We do not want to see our world collapsing. We love life. We want to preserve nature for our descendants. This takes me back to affection as a basis of sustainability and of ISEE. Herman Daly sent me recently the instructive text of a lecture that Wendell Berry, the admirable American poet, essayist, novelist, and farmer (I also own a farm), gave this year at the National Endowment for Humanities in Washington, DC. In it he says that “it is in affection that we find the possibility of a neighborly, kind, and conserving economy”. This plus the fact that land abuse cannot brighten the human prospect and leads instead to the destruction of communities, families, small businesses, and so on, impose the need to conserve “the wealth and health of nature”. The concept of sustainability requires, according to Berry, that “the fertility cycle of birth, growth, maturity, death, and decay … should turn continuously in place … so that nothing is wasted”. Berry explains that “For this to happen in the stewardship of humans, there must be a cultural cycle in harmony with the fertility cycle”. The cultural cycle would then be what is meant by sustainability. Berry concludes: “The fertility cycle turns by the law of nature. The cultural cycle turns on affection”.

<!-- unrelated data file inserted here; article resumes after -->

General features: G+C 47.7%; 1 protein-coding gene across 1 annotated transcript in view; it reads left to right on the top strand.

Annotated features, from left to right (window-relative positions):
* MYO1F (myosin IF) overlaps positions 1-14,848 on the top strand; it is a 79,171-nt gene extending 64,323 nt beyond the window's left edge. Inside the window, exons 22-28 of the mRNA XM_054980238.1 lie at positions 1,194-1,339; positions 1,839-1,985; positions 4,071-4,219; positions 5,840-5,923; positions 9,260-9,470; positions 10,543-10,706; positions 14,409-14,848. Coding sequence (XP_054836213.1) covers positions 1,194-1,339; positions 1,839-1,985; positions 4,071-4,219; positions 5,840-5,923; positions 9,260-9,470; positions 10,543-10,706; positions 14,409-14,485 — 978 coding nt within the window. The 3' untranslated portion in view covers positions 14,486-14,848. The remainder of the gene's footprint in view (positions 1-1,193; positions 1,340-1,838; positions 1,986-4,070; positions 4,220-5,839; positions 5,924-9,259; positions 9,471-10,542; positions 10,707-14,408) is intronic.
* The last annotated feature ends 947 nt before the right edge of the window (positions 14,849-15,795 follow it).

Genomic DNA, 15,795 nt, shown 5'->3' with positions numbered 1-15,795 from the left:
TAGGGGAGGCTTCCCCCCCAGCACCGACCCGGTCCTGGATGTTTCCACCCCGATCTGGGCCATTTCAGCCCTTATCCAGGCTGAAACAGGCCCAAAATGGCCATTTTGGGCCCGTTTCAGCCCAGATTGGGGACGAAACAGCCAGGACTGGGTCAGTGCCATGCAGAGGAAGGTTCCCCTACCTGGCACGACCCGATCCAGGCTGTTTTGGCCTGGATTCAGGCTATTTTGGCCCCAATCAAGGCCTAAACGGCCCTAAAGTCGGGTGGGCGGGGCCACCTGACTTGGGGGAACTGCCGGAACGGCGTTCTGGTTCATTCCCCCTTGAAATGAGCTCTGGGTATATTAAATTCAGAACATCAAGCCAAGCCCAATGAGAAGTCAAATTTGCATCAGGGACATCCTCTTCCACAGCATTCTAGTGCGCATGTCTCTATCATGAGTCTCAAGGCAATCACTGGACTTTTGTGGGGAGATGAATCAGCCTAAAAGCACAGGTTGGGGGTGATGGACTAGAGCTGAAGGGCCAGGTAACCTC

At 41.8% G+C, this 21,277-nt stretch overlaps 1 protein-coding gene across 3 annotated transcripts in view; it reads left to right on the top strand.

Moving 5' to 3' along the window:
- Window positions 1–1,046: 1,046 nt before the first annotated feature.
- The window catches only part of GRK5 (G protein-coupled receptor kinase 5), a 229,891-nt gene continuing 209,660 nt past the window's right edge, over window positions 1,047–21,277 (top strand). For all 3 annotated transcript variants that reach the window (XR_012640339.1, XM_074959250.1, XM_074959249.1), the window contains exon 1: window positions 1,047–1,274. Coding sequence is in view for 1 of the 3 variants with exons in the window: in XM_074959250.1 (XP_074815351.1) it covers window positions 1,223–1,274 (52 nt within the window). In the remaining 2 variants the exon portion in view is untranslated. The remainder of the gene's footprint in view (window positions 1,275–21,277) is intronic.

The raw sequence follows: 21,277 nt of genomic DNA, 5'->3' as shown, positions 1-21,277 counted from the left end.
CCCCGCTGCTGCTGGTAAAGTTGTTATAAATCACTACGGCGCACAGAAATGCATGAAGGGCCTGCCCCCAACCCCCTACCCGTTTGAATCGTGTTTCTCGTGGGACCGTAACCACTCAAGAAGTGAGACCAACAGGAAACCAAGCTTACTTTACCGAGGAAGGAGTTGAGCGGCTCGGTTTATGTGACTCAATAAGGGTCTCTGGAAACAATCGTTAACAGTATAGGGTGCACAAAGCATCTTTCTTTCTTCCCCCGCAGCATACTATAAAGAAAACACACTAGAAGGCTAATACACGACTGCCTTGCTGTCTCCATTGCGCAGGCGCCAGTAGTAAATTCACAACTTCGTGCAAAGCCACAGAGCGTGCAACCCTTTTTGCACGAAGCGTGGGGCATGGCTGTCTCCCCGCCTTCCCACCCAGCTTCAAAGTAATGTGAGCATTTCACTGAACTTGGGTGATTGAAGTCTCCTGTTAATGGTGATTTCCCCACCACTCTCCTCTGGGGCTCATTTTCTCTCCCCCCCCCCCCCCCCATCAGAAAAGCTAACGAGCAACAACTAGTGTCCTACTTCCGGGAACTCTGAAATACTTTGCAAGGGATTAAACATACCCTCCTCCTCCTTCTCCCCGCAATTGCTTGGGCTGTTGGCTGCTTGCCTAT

Let us make ISEE a humane enterprise turning on affection. And let us not forget that, as Cecília Meireles, a Brazilian poet I like, wrote, “Above and below the earth/ one day the gold must run dry”.
I now have the pleasure to give the floor to Yolanda Kakabadse, president of WWF, whom I met in Ecuador – although she certainly does not remember it – a few years ago.
Obrigado. Thank you.
|Clóvis com o professor Dessarda da Índia e Joshua Farley|
|Com Sunita Narain da ìndia|
|Um nordestino, uma iraniana e um indiano|